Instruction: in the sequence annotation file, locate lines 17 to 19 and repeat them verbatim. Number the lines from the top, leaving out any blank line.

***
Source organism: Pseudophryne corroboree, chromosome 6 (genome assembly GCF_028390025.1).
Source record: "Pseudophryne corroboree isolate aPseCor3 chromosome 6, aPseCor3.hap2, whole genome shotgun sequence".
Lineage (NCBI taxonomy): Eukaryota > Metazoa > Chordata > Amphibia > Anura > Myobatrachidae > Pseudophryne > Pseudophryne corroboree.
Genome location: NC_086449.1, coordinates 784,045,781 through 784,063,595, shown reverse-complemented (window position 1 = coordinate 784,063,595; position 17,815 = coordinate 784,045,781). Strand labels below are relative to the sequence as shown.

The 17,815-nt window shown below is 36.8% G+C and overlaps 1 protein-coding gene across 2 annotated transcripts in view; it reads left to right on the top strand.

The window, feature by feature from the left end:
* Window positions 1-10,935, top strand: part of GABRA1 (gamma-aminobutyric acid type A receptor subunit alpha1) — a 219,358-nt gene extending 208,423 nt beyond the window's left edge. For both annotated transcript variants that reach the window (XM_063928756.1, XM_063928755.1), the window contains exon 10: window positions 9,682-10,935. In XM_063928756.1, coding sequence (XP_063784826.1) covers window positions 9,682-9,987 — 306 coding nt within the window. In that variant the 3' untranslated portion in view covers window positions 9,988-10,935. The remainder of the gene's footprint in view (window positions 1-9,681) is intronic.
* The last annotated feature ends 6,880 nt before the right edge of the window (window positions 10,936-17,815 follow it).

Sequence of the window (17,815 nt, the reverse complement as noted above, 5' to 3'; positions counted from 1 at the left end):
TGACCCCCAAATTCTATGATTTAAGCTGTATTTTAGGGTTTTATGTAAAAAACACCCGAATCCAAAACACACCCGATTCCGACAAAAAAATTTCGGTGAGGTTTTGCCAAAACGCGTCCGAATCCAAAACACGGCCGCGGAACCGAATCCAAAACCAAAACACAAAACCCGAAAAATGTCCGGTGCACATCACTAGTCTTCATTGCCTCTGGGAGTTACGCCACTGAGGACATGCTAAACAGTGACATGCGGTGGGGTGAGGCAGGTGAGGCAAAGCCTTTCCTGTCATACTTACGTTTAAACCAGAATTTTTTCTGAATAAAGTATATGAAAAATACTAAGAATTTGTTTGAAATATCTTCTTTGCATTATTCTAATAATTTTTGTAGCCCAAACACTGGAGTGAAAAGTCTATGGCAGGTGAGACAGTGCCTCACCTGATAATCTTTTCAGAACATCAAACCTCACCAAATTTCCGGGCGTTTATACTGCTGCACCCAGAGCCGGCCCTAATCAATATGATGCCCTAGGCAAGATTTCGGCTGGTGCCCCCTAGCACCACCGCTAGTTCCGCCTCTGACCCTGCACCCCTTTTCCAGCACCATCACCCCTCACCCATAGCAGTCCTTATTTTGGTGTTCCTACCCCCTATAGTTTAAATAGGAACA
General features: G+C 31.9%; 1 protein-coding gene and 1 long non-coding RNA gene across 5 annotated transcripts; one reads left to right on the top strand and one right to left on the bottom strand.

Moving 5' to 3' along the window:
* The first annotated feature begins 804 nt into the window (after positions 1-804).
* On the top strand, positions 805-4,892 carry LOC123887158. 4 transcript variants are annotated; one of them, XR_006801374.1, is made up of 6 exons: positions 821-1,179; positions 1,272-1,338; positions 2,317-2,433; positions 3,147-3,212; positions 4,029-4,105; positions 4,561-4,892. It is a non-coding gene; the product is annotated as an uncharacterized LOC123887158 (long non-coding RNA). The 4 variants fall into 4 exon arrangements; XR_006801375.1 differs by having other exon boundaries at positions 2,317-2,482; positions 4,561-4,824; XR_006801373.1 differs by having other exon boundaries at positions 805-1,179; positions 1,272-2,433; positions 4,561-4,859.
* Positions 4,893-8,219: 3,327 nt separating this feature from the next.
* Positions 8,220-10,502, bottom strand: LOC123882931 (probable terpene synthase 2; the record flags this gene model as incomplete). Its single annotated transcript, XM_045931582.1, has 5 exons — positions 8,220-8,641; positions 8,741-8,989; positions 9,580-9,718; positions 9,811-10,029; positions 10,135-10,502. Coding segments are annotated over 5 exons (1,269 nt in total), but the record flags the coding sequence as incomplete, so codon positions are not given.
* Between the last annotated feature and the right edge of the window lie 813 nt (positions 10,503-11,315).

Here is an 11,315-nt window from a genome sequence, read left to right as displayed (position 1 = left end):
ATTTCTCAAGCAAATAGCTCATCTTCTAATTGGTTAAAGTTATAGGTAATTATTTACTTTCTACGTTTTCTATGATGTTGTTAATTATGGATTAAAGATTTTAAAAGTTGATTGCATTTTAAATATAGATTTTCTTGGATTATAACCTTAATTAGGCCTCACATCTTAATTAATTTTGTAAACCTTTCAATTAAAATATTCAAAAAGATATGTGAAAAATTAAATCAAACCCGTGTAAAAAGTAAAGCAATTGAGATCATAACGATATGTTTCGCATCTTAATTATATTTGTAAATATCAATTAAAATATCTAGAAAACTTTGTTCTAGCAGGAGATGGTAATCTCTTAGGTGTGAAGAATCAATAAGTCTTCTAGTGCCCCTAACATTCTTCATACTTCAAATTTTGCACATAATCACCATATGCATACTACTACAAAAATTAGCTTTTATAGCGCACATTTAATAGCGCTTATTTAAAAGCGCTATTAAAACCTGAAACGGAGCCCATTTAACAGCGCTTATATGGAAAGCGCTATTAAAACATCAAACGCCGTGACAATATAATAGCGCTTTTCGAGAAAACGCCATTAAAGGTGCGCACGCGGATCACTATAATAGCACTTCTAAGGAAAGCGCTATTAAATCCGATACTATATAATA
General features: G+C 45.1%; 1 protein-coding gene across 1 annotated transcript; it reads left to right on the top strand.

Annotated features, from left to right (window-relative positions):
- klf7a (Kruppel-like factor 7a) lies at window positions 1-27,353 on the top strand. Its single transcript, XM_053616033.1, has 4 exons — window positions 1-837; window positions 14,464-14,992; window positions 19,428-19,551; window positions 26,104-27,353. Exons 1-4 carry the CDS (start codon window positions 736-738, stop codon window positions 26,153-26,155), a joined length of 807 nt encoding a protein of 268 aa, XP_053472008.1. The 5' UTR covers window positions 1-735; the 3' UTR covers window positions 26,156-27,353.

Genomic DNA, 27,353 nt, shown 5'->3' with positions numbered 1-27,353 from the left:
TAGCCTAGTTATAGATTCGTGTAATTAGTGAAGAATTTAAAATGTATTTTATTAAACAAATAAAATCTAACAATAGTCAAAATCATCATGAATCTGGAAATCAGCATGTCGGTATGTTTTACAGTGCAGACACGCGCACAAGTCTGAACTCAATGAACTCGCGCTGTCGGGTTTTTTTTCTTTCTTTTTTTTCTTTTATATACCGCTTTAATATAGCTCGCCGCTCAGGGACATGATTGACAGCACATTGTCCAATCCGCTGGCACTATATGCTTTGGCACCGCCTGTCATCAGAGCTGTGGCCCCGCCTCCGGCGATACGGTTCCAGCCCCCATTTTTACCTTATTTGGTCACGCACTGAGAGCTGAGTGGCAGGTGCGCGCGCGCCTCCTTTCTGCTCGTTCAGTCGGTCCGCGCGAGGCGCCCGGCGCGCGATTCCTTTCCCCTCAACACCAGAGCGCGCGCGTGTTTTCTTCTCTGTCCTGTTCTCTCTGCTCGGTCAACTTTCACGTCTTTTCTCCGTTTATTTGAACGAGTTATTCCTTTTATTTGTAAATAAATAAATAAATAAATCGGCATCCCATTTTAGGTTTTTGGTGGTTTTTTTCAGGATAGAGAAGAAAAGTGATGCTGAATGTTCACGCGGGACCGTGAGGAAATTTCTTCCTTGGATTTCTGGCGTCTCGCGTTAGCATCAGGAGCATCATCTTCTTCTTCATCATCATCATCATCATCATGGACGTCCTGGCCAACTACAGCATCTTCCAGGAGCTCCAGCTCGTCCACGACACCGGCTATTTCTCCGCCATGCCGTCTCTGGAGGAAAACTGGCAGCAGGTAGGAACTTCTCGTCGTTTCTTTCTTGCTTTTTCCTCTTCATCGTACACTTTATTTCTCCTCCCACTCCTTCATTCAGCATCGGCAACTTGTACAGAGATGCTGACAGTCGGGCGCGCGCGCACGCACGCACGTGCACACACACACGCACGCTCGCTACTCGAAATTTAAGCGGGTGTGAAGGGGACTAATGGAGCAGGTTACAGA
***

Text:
* Between the last annotated feature and the right edge of the window lie 813 nt (positions 10,503-11,315).

Here is an 11,315-nt window from a genome sequence, read left to right as displayed (position 1 = left end):
ATTTCTCAAGCAAATAGCTCATCTTCTAATTGGTTAAAGTTATAGGTAATTATTTACTTTCTACGTTTTCTATGATGTTGTTAATTATGGATTAAAGATTTTAAAAGTTGATTGCATTTTAAATATAGATTTTCTTGGATTATAACCTTAATTAGGCCTCACATCTTAATTAATTTTGTAAACCTTTCAATTAAAATATTCAAAAAGATATGTGAAAAATTAAATCAAACCCGTGTAAAAAGTAAAGCAATTGAGATCATAACGATATGTTTCGCATCTTAATTATATTTGTAAATATCAATTAAAATATCTAGAAAACTTTGTTCTAGCAGGAGATGGTAATCTCTTAGGTGTGAAGAATCAATAAGTCTTCTAGTGCCCCTAACATTCTTCATACTTCAAATTTTGCACATAATCACCATATGCATACTACTACAAAAATTAGCTTTTATAGCGCACATTTAATAGCGCTTATTTAAAAGCGCTATTAAAACCTGAAACGGAGCCCATTTAACAGCGCTTATATGGAAAGCGCTATTAAAACATCAAACGCCGTGACAATATAATAGCGCTTTTCGAGAAAACGCCATTAAAGGTGCGCACGCGGATCACTATAATAGCACTTCTAAGGAAAGCGCTATTAAATCCGATACTATATAATA